Michigan extends medical marijuana licensing deadline to Dec. 15, but 98 outfits must close
Lansing — Some Michigan medical marijuana facilities will have until Dec. 15 to get licensed under an extension of emergency rules that have allowed them to continue operating while wading through the state licensing process.
But another 98 facilities that applied before Feb. 15 but have yet to submit their applications for facility licenses will be issued cease-and-desist letters after Sept. 15, the state said Tuesday. This could jeopardize their licensing if they continue operating.
Under the new rules signed Tuesday by Michigan Gov. Rick Snyder, medical marijuana businesses already granted their licenses may choose to return them to the state so as to continue operating under the same emergency rules as other unlicensed facilities.
The state would then return the license Dec. 1 so all licensed facilities in the interdependent web of growers, processors, transporters, testers and provisioning centers would be up and running together by the Dec. 15 deadline.
The ability to suspend some licenses until December is important for the industry to maintain a viable market since, once licensed, facilities are prohibited from doing business with unlicensed facilities, said David Harns, a spokesman for the state Department of Licensing and Regulatory Affairs.
“This will help maintain patient access to their medicine both now and over the next three months,” Harns said. “Everybody has the ability to operate under the same framework for three months and then everybody moves into the same framework in December.”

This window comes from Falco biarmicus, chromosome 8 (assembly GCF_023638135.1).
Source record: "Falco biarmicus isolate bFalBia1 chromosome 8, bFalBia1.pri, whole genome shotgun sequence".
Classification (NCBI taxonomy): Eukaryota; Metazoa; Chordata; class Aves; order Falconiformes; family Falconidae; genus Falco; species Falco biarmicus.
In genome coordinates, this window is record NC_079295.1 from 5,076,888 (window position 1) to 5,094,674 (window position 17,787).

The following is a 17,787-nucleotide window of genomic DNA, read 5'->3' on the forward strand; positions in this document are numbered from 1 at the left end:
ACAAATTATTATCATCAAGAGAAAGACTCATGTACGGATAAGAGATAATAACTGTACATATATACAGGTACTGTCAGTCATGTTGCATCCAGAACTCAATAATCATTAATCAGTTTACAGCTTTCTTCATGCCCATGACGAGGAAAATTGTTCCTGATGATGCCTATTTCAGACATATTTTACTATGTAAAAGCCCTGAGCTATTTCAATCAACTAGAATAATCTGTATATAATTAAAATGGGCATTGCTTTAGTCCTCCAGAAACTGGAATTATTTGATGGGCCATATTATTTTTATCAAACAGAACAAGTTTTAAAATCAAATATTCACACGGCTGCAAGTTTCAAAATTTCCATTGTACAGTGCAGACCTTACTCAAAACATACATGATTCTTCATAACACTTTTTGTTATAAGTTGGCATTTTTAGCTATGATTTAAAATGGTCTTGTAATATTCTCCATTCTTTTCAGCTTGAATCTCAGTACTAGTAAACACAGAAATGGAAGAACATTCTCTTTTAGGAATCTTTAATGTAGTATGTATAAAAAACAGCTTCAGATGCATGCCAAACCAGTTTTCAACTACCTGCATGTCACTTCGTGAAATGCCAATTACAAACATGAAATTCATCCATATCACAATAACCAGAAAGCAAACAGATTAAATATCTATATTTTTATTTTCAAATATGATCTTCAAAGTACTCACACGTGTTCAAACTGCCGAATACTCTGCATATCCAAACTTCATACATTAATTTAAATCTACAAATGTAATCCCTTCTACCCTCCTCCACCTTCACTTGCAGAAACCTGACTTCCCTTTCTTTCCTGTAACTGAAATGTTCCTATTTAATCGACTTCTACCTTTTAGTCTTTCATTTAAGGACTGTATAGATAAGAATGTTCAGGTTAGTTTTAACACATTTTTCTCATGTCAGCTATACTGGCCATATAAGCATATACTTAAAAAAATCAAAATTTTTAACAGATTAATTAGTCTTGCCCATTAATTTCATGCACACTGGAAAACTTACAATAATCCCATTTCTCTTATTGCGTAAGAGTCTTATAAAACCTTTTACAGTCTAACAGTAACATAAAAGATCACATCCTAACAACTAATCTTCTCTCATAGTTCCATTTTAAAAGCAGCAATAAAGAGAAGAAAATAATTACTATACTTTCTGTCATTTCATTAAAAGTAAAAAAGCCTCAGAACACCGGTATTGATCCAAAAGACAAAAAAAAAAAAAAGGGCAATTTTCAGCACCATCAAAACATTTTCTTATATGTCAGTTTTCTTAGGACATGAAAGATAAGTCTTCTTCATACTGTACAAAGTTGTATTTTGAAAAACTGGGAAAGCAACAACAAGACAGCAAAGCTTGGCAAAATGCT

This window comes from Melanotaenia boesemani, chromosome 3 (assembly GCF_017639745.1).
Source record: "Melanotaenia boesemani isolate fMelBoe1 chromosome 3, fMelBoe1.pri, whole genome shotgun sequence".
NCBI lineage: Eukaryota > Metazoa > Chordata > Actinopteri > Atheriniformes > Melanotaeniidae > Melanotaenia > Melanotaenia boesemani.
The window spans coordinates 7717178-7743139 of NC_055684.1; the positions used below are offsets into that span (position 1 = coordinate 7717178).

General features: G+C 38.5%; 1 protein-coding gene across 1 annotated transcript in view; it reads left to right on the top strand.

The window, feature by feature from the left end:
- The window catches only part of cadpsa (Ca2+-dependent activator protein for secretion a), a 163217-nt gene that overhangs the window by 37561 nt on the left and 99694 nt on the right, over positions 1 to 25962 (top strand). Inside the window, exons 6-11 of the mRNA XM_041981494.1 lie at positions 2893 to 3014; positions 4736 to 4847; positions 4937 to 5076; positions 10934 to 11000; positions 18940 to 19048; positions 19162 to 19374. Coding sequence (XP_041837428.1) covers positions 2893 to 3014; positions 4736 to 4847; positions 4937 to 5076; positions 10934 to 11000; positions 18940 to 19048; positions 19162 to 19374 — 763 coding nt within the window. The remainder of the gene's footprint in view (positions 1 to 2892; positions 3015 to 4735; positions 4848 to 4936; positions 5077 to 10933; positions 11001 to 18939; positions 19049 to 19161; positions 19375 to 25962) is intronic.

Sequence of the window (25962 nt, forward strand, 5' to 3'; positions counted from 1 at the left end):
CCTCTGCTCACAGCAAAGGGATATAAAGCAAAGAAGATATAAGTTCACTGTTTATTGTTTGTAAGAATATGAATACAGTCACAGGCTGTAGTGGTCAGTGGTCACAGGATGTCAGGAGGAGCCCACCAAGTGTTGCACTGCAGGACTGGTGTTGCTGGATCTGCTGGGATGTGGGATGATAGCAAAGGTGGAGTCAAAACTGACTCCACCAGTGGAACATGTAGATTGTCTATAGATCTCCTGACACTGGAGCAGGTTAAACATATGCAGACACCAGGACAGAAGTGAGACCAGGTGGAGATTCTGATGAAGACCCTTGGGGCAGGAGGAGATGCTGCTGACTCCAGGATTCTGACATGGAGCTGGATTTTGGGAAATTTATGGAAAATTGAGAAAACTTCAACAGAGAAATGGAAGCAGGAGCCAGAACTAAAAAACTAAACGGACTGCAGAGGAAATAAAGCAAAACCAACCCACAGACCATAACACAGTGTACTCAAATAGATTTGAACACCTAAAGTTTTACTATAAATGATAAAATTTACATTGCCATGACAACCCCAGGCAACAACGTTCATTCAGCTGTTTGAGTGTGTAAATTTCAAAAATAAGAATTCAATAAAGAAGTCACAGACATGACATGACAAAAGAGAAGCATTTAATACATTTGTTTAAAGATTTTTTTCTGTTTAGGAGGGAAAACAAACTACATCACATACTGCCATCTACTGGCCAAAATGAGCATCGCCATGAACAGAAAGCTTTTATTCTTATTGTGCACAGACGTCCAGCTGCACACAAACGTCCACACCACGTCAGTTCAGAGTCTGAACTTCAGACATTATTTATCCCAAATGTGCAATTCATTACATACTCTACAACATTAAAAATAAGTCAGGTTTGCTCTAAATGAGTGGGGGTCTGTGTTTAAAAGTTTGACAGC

The Dec. 15 extension is available to businesses that applied for licenses before Feb. 15 and had submitted a marijuana facility license application before June 15. A total of 108 applicants fall within that category, according to the state.
Facilities that applied before Feb. 15 but have yet to submit their applications for facility licenses will be issued cease-and-desist letters after Sept. 15 and could jeopardize their licensing if they continue operating. This category includes about 98 applicants, the state said.
Applicants already approved for licensing must pay the $48,000 regulatory assessment within 10 business days of obtaining their notice of approval, then can continue operating until the department issues their license.
Like those who return their license to the state, those applicants who pay their regulatory fee won’t receive their license until Dec. 1. Twenty-seven applicants approved for licensure have yet to pay their regulatory assessment, while 10 applicants have paid and were issued licenses, according to the state
The new emergency rules also allow licensed provisioning centers to sell untested medical marijuana that was obtained prior to getting their license if a patient or caregiver signs a waiver agreeing the arrangement. Medical marijuana stocked after the licensing date must be tested and in full compliance with state law.
Bureau of Medical Marihuana Regulation Director Andrew Brisbo first alluded to the changes to the emergency rules Monday during a meeting of the Medical Marijuana Licensing Board, citing concerns from providers and patients.
Stakeholders had pleaded with the state to extend the emergency rules the allowed some unlicensed facilities to continue operating, warning of an “industry shutdown” that could be detrimental to patients if the state stuck to the Sept. 15 deadline.
During the Monday meeting, board members granted 21 operating licenses and denied six, bringing the total number of approved operating licenses to 37. Nineteen of the 37 approved licenses concern provisioning centers.